I did not have an atx power supply or a professional lab power supply, but as any electronic enthusiast would know, electronics all operate at different voltages. This makes rapid prototyping very difficult if you don't have a variable power supply to provide these exact voltages.
My build is very versatile, and the simple schematic allows for the build to be as small as 2x2 cm. This allows for integration into any project with a higher power source. I used the schematic to make an external power supply for proto typing
My build was heavily inspired by THIS build, but I upgraded his idea by having a lcd screen with voltage read outs, precisely tuned voltage selection for common voltages with a multipoint switch, and also a potentiometer for a wider control.
The heart of this setup is a LM 317 IC. The best part about it is that it offers short protection, and switches itself off at extremely high amp draws.
Potentiometer, or a set of resistors for prefixed values(see ahead)
Heat sink (Optional, I did NOT use one, and it is working perfectly.)
A proto board to solder your circuit
12 volt power supply (lower is possible but is not preferred.)
Mini millimeter with led/lcd like THIS ONE (under 2 dollars)
Step 1: Build It
I strongly suggest you follow the steps for assembling the electronics from the schematic above
I will thoroughly explain the modifications that I have done to improve his design
My Hacks- LCD
From the parts list, you can see the exact led/lcd that I used. The great thing about my inexpensive lcd/multimeter module is that it is very small, and has an actively updating voltage readout. This means you can actively see the voltages that you are cycling through, and makes for a less accident prone environment. I cut a small area in the project enclosure for the led/lcd to pop out of, and simply hot glue it in place like the picture above. This is wired in parallel to the output of the chip.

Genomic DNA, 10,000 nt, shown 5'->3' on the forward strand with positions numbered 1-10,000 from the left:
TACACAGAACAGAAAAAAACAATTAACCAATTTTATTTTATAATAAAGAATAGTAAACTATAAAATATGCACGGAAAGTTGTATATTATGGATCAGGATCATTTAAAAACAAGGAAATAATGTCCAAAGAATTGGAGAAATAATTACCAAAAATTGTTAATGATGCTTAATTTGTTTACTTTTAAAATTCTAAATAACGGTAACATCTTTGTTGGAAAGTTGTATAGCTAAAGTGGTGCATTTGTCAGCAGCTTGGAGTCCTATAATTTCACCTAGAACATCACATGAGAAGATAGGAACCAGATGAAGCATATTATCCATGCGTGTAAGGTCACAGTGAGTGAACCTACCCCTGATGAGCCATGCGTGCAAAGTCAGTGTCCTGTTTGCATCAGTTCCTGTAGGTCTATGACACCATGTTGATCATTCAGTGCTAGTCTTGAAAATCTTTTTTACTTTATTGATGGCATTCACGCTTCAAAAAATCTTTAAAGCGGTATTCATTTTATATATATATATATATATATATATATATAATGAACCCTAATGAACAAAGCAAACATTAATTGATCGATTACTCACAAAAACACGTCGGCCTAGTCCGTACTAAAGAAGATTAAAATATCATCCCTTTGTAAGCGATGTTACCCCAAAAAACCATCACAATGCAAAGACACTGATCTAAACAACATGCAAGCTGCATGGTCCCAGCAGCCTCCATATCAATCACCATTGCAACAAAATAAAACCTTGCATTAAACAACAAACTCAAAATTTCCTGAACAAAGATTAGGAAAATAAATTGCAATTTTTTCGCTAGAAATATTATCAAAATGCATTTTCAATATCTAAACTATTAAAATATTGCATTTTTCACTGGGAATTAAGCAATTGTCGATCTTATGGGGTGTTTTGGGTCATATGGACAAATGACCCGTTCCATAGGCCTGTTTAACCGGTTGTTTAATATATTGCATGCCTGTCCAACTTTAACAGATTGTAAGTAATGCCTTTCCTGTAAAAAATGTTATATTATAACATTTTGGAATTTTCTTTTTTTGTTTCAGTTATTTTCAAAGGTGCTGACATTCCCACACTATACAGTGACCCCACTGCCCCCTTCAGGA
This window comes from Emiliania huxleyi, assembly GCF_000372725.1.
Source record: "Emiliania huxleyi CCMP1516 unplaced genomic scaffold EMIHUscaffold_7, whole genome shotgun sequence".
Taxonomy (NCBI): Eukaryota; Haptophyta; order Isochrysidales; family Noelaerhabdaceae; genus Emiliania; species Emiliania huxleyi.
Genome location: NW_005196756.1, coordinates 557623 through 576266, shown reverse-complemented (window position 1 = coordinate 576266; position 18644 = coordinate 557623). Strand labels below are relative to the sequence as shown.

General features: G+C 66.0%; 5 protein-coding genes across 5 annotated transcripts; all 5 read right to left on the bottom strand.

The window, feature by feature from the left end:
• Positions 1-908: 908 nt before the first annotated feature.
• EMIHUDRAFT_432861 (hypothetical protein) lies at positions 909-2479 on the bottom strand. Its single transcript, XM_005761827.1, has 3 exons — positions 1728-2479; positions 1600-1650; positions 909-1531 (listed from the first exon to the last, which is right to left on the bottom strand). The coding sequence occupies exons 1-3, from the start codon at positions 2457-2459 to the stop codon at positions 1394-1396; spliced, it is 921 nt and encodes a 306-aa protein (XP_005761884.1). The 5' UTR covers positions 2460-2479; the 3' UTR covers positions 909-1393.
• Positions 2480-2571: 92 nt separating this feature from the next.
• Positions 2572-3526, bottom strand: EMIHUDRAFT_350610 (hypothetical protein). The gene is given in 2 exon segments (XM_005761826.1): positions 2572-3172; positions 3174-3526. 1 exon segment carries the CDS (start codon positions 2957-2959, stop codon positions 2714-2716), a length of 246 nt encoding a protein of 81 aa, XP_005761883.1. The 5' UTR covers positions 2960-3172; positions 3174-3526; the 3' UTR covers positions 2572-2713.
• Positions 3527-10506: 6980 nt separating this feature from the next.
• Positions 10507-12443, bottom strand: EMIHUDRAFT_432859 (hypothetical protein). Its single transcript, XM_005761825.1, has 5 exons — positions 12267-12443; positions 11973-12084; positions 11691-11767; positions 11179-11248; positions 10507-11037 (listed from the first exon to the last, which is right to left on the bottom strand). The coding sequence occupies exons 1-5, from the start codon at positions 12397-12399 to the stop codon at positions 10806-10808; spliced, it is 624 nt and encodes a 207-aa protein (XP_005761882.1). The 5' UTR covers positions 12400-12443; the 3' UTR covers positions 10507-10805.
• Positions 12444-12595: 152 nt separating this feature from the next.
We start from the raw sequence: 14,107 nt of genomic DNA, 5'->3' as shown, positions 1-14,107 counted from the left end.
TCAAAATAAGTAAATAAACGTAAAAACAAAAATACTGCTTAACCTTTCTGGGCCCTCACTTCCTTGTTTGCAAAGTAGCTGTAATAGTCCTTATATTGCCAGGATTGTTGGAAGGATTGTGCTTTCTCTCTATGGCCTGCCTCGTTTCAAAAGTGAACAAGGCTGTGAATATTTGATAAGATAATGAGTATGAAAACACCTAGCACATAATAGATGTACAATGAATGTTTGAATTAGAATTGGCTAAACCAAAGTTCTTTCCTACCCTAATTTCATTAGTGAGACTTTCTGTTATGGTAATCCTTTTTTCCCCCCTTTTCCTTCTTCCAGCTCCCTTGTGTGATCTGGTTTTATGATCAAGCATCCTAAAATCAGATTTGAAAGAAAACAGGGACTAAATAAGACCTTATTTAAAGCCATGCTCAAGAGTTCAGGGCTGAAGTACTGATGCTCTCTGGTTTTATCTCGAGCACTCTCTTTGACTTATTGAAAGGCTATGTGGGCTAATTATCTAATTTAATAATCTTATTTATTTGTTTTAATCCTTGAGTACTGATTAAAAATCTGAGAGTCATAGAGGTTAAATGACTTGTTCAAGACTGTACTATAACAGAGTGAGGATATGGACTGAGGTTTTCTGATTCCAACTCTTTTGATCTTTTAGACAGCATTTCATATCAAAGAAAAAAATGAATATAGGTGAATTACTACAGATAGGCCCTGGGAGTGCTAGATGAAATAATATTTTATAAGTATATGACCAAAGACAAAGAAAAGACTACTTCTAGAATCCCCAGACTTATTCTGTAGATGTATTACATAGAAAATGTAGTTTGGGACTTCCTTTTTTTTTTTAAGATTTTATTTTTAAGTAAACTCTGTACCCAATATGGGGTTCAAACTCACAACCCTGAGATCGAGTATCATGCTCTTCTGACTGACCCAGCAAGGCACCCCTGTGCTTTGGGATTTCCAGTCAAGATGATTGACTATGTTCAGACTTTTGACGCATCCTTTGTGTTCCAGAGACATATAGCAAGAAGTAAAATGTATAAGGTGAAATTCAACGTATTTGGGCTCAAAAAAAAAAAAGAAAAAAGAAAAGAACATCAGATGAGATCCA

My Hacks - Preset Voltage Values
What this is, is that it is a 4 pole 4 throw sider switch. This means that it has 4 positions unlike the regular 2 position switch. Using the rotary potentiometer, and the an EXTERNAL multimeter, I measured the exact resistance required to get the popular voltages I wanted, namely 3.3 v, 5 volt, 12 volts.
My way for getting these pre-set values were via getting a rough idea of the voltages by dialling in the variable potentiometer, and then measuring its resistance. Then I took that and added or removed resistors tiring to get closer to the exact value with the multimeter hooked up to the outputs. It is basically like a game or hot and cold, You are trying to get closer to the value with the given information of hot and cold.
If this part did not make sense then think of it as many 'potentiometers' with already dialled in voltages. We use a simple switch to cycle between these 'potentiometers'. Instead of potentiometers, I find and use fixed value resistors. This allows me to have exact voltages in addition to a potentiometer for those variable voltages.
If this part still confuses you then drop a comment below, and I shall answer it.
My Hacks - Case
Ok, this one is quite simple to reproduce, and very easy to make. Just take any compact project enclosure, and make a few holes for your parts to stick out of. You can do this with a dremel, or even a pen-knife if you are feeling ambitious
My Hacks - Alligator clips
This makes connecting anything ridiculously easier. steps are quite self explanatory. If confused look at the pictures.
Step 2: Final Thoughts
The lm317 chip is a very versatile and easy to use chip with short and over amp protection.
The only downside is that the chip cannot handle high amounts of current draw, but that could be a good thing to keeping the project safer, and the power supply cooler. It also makes room for a future project with a beefier power supply perhaps one based of an atx power supply.